Mark Keizer, The Onion AV Club

NANNY - Bartek Gliniak, Tanerélle

"The film's horror elements feel not only hindered by budget but overall apathetic. 'Nanny' has a great, atmospheric score, and it would have sufficed in building tension without the inclusion of poor-CGI moments that completely interrupt the film’s otherwise solid cinematography. If 'Nanny' was less focused on checking the box of “horror” and instead just committed to its successful surrealist tone, it would have felt more seamless. Saving the horror elements for the latter part of a film is not an ineffective strategy, but in “Nanny” they feel noticeably out of place. The impression they leave is fleeting, and the majority of these moments feel thrown in or confused, much like the movie's organization."
Peyton Robinson, 
"While Bartek Gliniak and Tanerélle’s score does a lot of traditional 'horror movie!' work -- lots of strings, plenty of foreboding tones -- Jusu opts to turn her attention to the more edifying elements of Aisha’s life, including a budding romance with Malik, the doorman in Amy and Adam’s building (a charming Sinqua Walls). It’s also Malik who introduces her to his clairvoyant grandmother Kathleen (Leslie Uggams), who seems to see plenty others can’t (or won’t). Too often, however, that includes Jusu, whose interest in showing the full range of Aisha’s life feels like a misdirect toward the meat of the film."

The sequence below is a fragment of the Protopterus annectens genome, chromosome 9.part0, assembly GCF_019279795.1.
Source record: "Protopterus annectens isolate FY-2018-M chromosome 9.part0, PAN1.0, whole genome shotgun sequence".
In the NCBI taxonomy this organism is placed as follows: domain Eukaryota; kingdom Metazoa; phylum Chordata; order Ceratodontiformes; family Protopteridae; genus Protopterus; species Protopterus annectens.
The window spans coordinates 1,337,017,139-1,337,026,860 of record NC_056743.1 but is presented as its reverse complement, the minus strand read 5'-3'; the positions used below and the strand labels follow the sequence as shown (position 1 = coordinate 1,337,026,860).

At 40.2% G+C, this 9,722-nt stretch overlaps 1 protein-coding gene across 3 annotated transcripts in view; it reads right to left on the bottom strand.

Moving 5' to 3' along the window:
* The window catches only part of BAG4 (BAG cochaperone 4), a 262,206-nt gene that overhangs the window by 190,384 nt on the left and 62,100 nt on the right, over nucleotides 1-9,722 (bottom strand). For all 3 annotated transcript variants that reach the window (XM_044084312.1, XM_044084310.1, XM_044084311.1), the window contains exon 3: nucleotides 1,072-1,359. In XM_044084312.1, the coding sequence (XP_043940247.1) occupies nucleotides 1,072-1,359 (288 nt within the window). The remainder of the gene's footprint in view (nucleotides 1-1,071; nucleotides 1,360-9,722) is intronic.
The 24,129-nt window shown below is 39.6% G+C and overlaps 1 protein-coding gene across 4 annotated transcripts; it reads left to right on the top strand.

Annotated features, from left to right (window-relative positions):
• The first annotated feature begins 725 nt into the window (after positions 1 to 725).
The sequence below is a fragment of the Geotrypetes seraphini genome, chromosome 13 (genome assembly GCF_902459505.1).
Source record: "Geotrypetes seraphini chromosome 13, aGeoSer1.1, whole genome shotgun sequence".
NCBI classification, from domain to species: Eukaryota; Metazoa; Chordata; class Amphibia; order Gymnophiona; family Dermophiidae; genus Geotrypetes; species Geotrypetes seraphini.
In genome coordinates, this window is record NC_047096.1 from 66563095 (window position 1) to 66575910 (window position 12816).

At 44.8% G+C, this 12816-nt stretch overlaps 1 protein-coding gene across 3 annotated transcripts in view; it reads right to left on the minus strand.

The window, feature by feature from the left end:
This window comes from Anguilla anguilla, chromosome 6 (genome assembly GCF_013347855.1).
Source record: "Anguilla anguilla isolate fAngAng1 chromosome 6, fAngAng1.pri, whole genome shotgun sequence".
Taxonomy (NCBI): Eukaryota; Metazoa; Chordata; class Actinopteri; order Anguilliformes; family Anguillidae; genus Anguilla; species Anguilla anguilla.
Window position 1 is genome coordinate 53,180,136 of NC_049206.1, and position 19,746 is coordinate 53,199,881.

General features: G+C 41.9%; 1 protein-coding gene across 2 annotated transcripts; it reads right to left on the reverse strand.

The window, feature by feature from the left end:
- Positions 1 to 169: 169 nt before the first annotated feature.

Kate Erbland, IndieWire